Isn’t the Industrial Internet of Things just the same old thing we’ve been doing for years? What’s changed dramatically over the past few years is the way data is acquired, the volume of data, and the way it’s used to improve operations.
This article by Greg Giles originally appeared in Automation World.
Factory equipment has been creating data for decades, but today there are dozens of terms to describe it, like these: smart manufacturing, Industry 4.0, Industrial Internet of Things (IIoT), digital factory, digitalization, operational IT, manufacturing analytics, descriptive analytics, predictive analytics, operational analytics and connected factory.
All of these terms describe three steps that drive toward a common goal:
- Capturing manufacturing data.
- Translating that data into actionable information.
- Using that actionable information to improve operations.
What’s changed dramatically over the past few years is the way data is acquired, the volume of data, and the way it’s used to improve operations.
Speaking specifically about IIoT and Industry 4.0, I often hear feedback like: “Well, that’s just the same stuff we’ve been doing for decades.” And though that’s mostly a valid statement—after all, the end goal of running an efficient organization hasn’t changed—how we are doing it has changed significantly.
A micro-history of factory automation
I’ve been doing factory information system integration and projects for about 20 years. To frame the change, let’s look quickly at where we’ve been.
Factory automation started with relay logic, with ladders and rungs. Electricians had to individually rewire the relays to change their operational characteristics. The development of the programmable logic controller (PLC) was a big breakthrough, replacing hard-wired relays and timers.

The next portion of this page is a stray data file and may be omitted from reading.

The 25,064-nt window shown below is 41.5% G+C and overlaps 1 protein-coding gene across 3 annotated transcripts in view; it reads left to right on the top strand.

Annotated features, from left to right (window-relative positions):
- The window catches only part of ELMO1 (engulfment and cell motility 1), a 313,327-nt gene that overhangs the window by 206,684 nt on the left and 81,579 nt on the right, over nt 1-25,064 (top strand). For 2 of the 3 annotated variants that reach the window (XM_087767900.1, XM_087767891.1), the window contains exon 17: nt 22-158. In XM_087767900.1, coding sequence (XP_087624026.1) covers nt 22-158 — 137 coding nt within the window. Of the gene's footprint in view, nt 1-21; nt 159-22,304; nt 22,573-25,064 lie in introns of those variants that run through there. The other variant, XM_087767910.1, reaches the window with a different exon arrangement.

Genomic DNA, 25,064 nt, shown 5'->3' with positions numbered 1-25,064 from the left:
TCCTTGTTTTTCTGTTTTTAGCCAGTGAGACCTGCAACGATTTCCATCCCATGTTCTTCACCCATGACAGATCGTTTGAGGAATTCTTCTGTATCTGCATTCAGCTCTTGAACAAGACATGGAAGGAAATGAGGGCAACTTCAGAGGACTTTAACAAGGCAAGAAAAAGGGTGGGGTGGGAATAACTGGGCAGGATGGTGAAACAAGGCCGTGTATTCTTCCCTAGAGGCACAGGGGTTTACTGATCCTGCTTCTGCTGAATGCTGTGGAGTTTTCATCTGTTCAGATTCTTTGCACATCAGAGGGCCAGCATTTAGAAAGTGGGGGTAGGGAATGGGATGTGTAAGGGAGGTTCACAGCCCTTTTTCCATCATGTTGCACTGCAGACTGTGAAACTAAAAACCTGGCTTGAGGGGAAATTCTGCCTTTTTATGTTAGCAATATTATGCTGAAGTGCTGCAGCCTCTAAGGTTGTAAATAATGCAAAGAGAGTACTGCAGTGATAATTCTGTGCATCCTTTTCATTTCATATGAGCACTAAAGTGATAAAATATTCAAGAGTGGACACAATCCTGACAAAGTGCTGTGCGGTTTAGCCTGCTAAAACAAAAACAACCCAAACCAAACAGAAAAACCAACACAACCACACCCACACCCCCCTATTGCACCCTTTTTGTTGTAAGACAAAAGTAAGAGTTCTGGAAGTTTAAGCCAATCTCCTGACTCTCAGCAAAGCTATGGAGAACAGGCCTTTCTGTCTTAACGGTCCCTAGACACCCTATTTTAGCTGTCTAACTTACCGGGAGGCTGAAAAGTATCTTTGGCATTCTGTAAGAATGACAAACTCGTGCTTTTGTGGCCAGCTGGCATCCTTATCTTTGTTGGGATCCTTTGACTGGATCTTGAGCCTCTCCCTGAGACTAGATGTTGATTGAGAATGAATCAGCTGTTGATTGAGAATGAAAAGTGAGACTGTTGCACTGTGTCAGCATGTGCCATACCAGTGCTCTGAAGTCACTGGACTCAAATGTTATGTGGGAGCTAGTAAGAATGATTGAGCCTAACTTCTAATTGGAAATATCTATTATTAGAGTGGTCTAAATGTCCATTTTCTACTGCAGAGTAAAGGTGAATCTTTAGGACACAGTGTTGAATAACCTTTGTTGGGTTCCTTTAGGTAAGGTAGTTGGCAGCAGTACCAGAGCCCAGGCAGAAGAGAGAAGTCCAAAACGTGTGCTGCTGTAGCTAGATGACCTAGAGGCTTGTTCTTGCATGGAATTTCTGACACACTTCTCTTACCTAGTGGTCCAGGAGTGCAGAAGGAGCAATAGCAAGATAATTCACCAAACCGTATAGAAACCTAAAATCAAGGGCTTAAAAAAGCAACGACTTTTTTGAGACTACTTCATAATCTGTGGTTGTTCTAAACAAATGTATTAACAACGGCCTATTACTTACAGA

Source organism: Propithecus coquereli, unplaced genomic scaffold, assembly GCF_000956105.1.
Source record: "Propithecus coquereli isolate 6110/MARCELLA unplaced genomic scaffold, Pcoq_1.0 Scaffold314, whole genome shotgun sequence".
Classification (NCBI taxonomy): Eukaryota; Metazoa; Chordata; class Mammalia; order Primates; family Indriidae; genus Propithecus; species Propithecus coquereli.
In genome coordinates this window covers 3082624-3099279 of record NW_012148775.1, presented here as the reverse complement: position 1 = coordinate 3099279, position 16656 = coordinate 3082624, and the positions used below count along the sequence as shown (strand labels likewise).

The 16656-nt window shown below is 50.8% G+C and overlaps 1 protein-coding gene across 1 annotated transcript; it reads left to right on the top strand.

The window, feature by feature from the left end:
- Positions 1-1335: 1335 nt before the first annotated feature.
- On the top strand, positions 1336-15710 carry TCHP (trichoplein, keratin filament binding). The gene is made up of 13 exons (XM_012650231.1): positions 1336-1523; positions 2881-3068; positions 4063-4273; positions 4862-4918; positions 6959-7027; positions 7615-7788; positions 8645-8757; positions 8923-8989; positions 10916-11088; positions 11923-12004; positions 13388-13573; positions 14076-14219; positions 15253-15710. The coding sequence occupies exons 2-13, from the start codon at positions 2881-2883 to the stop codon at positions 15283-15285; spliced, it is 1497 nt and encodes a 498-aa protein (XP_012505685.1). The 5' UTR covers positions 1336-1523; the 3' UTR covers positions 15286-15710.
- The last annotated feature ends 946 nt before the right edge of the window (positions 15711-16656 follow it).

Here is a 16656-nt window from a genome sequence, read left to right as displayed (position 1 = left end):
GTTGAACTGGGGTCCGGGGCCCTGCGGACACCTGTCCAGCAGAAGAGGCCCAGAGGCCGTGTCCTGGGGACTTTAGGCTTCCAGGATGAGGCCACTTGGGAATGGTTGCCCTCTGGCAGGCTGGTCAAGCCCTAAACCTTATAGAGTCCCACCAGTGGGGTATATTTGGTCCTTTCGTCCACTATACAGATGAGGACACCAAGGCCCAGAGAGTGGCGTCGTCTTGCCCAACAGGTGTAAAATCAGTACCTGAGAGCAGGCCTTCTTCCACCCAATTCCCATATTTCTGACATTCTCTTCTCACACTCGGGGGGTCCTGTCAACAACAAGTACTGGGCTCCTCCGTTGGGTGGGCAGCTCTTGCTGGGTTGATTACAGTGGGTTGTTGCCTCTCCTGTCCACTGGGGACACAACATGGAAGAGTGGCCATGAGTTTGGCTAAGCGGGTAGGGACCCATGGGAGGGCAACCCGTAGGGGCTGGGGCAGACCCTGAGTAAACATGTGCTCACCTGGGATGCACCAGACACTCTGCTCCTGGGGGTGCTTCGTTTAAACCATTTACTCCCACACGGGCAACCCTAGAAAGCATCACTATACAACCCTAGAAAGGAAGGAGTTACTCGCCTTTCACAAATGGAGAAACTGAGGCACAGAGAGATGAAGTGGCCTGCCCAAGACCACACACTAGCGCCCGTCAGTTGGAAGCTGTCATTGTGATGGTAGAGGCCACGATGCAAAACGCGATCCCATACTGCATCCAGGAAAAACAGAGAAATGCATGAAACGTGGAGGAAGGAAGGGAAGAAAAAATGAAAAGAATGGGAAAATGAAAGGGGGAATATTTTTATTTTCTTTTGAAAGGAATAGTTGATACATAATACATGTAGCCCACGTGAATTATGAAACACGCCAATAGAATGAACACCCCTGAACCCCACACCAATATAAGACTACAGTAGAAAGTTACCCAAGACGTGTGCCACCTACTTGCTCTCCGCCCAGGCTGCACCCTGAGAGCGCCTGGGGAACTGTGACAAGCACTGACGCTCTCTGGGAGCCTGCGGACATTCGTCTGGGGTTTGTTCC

From there, we went to proprietary I/O networks, and then to industrial Ethernet. Each of these advancements created a better way to capture data, but didn’t directly address the need to translate it into actionable information and improve operations.
Why is IIoT better?
The big difference between IIoT and everything that came before is how it facilitates better access to and use of factory data. In a nutshell, IIoT decouples the “things” on the plant floor from the “applications” that make information actionable. Whereas in the past your sensors, devices and alerting systems had to be directly tied to each unique application, they’re now attached to a common infrastructure that can be accessed by any authorized system.
With IIoT, factory data is acquired and connected to a common and shared infrastructure. Your applications, analytics engines and devices can access this infrastructure to use and manipulate this information. The old point-to-point data model is replaced by a broadcast-subscribe model.
There are immediate benefits from this approach. One of the most important is how it reduces the risk of adding functionality to your factory applications.
New applications don’t put existing applications at risk
So what does that really look like? Let’s say that today you have an error-proofing application that’s tied to a pick light and button. Every time an operator takes a part, s/he presses the button, and that tells the error-proofing application that the right part has been added.
But let’s say tomorrow you decide you want to have that button do something else, like put in a restock request whenever the operator presses the button for at least 2 seconds. Without IIoT, you’d have to get the “pick light application” rewritten to include that new functionality.